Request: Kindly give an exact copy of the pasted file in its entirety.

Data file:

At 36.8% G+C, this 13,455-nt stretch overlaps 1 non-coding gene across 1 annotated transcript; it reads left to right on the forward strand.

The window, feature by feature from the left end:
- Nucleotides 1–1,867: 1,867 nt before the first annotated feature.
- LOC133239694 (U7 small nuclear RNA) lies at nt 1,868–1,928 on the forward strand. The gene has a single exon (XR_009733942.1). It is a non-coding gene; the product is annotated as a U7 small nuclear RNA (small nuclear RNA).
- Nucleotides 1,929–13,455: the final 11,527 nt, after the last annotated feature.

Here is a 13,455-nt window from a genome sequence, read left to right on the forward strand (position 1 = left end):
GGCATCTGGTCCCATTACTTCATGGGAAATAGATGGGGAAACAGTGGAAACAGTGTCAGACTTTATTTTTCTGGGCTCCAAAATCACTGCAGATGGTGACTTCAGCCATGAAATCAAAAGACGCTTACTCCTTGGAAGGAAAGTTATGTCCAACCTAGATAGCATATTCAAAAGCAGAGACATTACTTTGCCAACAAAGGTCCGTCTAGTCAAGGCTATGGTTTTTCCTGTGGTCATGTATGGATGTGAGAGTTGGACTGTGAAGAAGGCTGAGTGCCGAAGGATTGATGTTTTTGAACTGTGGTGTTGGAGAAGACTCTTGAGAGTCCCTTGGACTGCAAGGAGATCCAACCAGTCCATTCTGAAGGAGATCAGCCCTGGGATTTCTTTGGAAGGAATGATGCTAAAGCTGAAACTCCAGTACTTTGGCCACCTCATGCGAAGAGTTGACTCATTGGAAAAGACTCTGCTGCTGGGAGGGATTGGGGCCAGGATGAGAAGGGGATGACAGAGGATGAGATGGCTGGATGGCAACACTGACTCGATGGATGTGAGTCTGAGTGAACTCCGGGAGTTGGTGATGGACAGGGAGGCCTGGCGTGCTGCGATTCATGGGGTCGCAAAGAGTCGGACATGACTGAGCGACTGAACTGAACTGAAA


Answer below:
At 36.8% G+C, this 13,455-nt stretch overlaps 1 non-coding gene across 1 annotated transcript; it reads left to right on the forward strand.

The window, feature by feature from the left end:
- Nucleotides 1–1,867: 1,867 nt before the first annotated feature.
- LOC133239694 (U7 small nuclear RNA) lies at nt 1,868–1,928 on the forward strand. The gene has a single exon (XR_009733942.1). It is a non-coding gene; the product is annotated as a U7 small nuclear RNA (small nuclear RNA).
- Nucleotides 1,929–13,455: the final 11,527 nt, after the last annotated feature.

Here is a 13,455-nt window from a genome sequence, read left to right on the forward strand (position 1 = left end):
GGCATCTGGTCCCATTACTTCATGGGAAATAGATGGGGAAACAGTGGAAACAGTGTCAGACTTTATTTTTCTGGGCTCCAAAATCACTGCAGATGGTGACTTCAGCCATGAAATCAAAAGACGCTTACTCCTTGGAAGGAAAGTTATGTCCAACCTAGATAGCATATTCAAAAGCAGAGACATTACTTTGCCAACAAAGGTCCGTCTAGTCAAGGCTATGGTTTTTCCTGTGGTCATGTATGGATGTGAGAGTTGGACTGTGAAGAAGGCTGAGTGCCGAAGGATTGATGTTTTTGAACTGTGGTGTTGGAGAAGACTCTTGAGAGTCCCTTGGACTGCAAGGAGATCCAACCAGTCCATTCTGAAGGAGATCAGCCCTGGGATTTCTTTGGAAGGAATGATGCTAAAGCTGAAACTCCAGTACTTTGGCCACCTCATGCGAAGAGTTGACTCATTGGAAAAGACTCTGCTGCTGGGAGGGATTGGGGCCAGGATGAGAAGGGGATGACAGAGGATGAGATGGCTGGATGGCAACACTGACTCGATGGATGTGAGTCTGAGTGAACTCCGGGAGTTGGTGATGGACAGGGAGGCCTGGCGTGCTGCGATTCATGGGGTCGCAAAGAGTCGGACATGACTGAGCGACTGAACTGAACTGAAA